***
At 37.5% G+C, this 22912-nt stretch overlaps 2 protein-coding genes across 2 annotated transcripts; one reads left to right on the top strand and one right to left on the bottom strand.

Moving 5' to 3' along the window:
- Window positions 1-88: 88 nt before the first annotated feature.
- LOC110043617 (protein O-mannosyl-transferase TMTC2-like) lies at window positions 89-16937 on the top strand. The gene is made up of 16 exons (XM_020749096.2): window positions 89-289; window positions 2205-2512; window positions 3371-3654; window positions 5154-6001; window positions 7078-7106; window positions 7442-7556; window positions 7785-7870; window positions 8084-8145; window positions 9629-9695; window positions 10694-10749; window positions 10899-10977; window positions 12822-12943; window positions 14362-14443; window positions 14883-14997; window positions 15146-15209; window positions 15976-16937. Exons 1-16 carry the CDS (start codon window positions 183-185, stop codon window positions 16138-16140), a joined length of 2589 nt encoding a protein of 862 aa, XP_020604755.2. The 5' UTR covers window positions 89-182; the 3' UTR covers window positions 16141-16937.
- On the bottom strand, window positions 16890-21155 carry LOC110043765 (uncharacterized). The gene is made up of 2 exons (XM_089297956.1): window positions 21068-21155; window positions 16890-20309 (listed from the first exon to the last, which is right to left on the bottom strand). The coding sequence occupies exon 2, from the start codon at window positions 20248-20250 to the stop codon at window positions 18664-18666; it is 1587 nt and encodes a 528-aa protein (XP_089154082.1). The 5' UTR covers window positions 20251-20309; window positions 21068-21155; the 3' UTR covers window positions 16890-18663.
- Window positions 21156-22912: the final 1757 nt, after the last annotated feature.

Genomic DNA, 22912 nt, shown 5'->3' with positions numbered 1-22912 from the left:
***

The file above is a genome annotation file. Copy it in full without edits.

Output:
At 37.5% G+C, this 22912-nt stretch overlaps 2 protein-coding genes across 2 annotated transcripts; one reads left to right on the top strand and one right to left on the bottom strand.

Moving 5' to 3' along the window:
- Window positions 1-88: 88 nt before the first annotated feature.
- LOC110043617 (protein O-mannosyl-transferase TMTC2-like) lies at window positions 89-16937 on the top strand. The gene is made up of 16 exons (XM_020749096.2): window positions 89-289; window positions 2205-2512; window positions 3371-3654; window positions 5154-6001; window positions 7078-7106; window positions 7442-7556; window positions 7785-7870; window positions 8084-8145; window positions 9629-9695; window positions 10694-10749; window positions 10899-10977; window positions 12822-12943; window positions 14362-14443; window positions 14883-14997; window positions 15146-15209; window positions 15976-16937. Exons 1-16 carry the CDS (start codon window positions 183-185, stop codon window positions 16138-16140), a joined length of 2589 nt encoding a protein of 862 aa, XP_020604755.2. The 5' UTR covers window positions 89-182; the 3' UTR covers window positions 16141-16937.
- On the bottom strand, window positions 16890-21155 carry LOC110043765 (uncharacterized). The gene is made up of 2 exons (XM_089297956.1): window positions 21068-21155; window positions 16890-20309 (listed from the first exon to the last, which is right to left on the bottom strand). The coding sequence occupies exon 2, from the start codon at window positions 20248-20250 to the stop codon at window positions 18664-18666; it is 1587 nt and encodes a 528-aa protein (XP_089154082.1). The 5' UTR covers window positions 20251-20309; window positions 21068-21155; the 3' UTR covers window positions 16890-18663.
- Window positions 21156-22912: the final 1757 nt, after the last annotated feature.

Genomic DNA, 22912 nt, shown 5'->3' with positions numbered 1-22912 from the left: